Celebrated Hollywood actor Matthew McConaughey said he is against COVID vaccine mandates, especially for children, and thinks vaccination is a personal decision for parents to make.
In an interview with The New York Times‘ DealBook Online Summit on Tuesday, the 52-year-old actor said he is not against the vaccine itself, but that he “couldn’t” force younger children to get vaccinated without more information about the formulas used in them.
McConaughey’s thoughts on masks, vaccines and PCR tests
McConaughey believes that the issue of masks and vaccination has become politicized and that there have been “exaggerations” about it on both sides of the political spectrum. According to his position, the use of facemasks should have been “an easy mandate,” given that science has proven their efficacy in preventing contagion.
“No harm proven and we only can prove that it can be healthy,” the actor said about facemasks. “It’s a small inconvenience for a possible long-term freedom, but everybody, let’s pay the tithe and put one on. We were trying to figure this out as we go, the science is changing as we go.”
On vaccines, the Interstellar star has a different stance and thinks that “one day we’re going to see who is exaggerating” about COVID-19 vaccination.
“Cause as this thing got politicized, both sides, you can feel them both start to exaggerate,” McConaughey continued. “One side of the left was trying to raise up every number and anyone that died with the common cold, they said ‘leave it on covid, we’ll raise the numbers’. The other side said: ‘no, none of this would have happened, covid is not getting anybody.'”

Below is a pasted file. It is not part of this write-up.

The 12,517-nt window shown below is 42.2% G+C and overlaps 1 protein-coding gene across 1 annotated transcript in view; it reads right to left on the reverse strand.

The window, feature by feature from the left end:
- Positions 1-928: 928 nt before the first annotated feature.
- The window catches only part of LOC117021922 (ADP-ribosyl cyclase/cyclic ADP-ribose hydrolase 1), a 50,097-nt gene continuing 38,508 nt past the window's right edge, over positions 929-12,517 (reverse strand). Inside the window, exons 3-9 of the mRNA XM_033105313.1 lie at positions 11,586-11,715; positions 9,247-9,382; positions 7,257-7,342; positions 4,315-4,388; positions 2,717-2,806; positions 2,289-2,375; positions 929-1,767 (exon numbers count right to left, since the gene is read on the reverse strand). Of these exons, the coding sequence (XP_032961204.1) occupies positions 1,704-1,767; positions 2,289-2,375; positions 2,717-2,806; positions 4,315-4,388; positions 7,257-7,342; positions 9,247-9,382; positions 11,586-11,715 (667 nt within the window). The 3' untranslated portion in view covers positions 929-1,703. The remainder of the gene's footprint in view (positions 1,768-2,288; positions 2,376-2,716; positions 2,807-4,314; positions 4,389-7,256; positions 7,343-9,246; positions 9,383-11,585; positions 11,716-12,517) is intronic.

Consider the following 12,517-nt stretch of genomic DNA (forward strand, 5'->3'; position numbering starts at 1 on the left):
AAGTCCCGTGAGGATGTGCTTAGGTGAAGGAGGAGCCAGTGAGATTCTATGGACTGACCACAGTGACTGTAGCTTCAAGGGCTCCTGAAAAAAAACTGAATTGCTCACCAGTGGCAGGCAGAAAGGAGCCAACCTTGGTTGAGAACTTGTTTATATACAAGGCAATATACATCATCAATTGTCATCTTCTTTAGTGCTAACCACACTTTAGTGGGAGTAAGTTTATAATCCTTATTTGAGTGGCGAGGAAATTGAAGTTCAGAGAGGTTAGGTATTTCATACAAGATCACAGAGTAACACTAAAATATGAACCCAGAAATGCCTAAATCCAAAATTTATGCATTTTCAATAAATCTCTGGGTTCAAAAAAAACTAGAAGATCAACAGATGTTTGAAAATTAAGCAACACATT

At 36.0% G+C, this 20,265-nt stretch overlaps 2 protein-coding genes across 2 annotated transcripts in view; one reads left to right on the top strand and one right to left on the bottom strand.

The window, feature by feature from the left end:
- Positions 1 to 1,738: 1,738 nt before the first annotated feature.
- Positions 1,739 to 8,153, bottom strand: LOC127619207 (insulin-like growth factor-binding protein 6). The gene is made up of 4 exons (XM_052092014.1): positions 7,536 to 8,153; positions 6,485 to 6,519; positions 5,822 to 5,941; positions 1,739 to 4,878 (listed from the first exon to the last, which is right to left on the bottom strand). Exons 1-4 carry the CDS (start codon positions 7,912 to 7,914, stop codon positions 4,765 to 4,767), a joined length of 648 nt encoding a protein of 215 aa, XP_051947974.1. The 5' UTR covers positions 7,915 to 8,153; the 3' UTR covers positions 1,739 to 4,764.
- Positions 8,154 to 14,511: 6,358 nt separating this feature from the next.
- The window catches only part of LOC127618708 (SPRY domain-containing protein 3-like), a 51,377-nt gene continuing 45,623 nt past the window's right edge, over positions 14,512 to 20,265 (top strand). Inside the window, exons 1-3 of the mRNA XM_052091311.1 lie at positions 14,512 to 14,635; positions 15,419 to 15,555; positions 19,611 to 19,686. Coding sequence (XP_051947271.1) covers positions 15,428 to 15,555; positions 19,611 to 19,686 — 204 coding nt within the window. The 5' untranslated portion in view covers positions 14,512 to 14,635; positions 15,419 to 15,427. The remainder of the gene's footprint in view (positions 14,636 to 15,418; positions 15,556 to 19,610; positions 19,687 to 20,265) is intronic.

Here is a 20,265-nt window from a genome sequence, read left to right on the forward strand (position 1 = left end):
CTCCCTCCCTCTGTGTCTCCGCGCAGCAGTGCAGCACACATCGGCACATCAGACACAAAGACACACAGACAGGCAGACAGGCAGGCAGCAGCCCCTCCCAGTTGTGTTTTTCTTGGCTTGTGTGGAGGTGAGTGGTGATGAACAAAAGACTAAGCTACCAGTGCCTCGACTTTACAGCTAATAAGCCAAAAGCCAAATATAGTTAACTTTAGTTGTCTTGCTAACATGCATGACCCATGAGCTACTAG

The reality is, according to the actor, that the soccer season is now nine weeks in, and sporting events have resumed, so far with no adverse effects on the contagion and death figures.
“I was sitting there and going: these are super spreader events, I can’t believe we’re doing it, doomsday is coming,” the Texan expressed. “So far, 12 weeks later, those didn’t seem to be super spreader events. So now, the question really does not even seem as much ‘are you vaccinated?'”
The issue, McConaughey remarked, is in PCR testing.
“It’s really a testing issue: if I’m gonna be there and sit there and talk to you in person, you PCR test and I PCR test, we’re both clear, comes negative, come on in. We can even shake hands, maybe even hug and sit down and talk without a mask.”
Now, vaccination is a topic that made McConaughey bring his hands to his head and think twice before responding.
“A vaccinated person can spread it just as much as an unvaccinated person, but there is some proof that if you’re vaccinated and you get covid, your symptoms won’t be as harsh, but you can spread it just as well. So this is a moving target.”
On that note, McConaughey said he doesn’t believe there is any kind of conspiracy theory or mysteries behind vaccines, and that this is “scientists doing the right thing.” Although he trusts science and COVID vaccines, he is not ready to vaccinate his children.
Right now, I’m not vaccinating mine [children], I’ll tell you that. I’ve been vaccinated, my wife’s been vaccinated, we have a high risk person in our household, my mother who’s 90 and she’s immunocompromised.”
He explained that his decision was to do as much quarantine as possible and take PCR tests constantly, in addition to keeping events in open spaces and taking care when having contact with people outside his closest environment, as a precaution.
“I couldn’t mandate having to vaccinate younger kids. I still want to find out more information. There’s going to come a time, though, where you’re going to have to roll the dice one way or the other and go: where are the numbers in my favor?”
Finally, the Greenlights author insisted that this is a matter of individual choice: “I am vaccinated, wife’s vaccinated, didn’t do it because someone told me I had to, I chose to do it. Mom has vaccinated three times, still hasn’t created any antibodies for it. She’s the one I’m really trying to protect. We’re over here just trying to live as healthy a lifestyle as possible, but I couldn’t mandate it for kids just yet now.”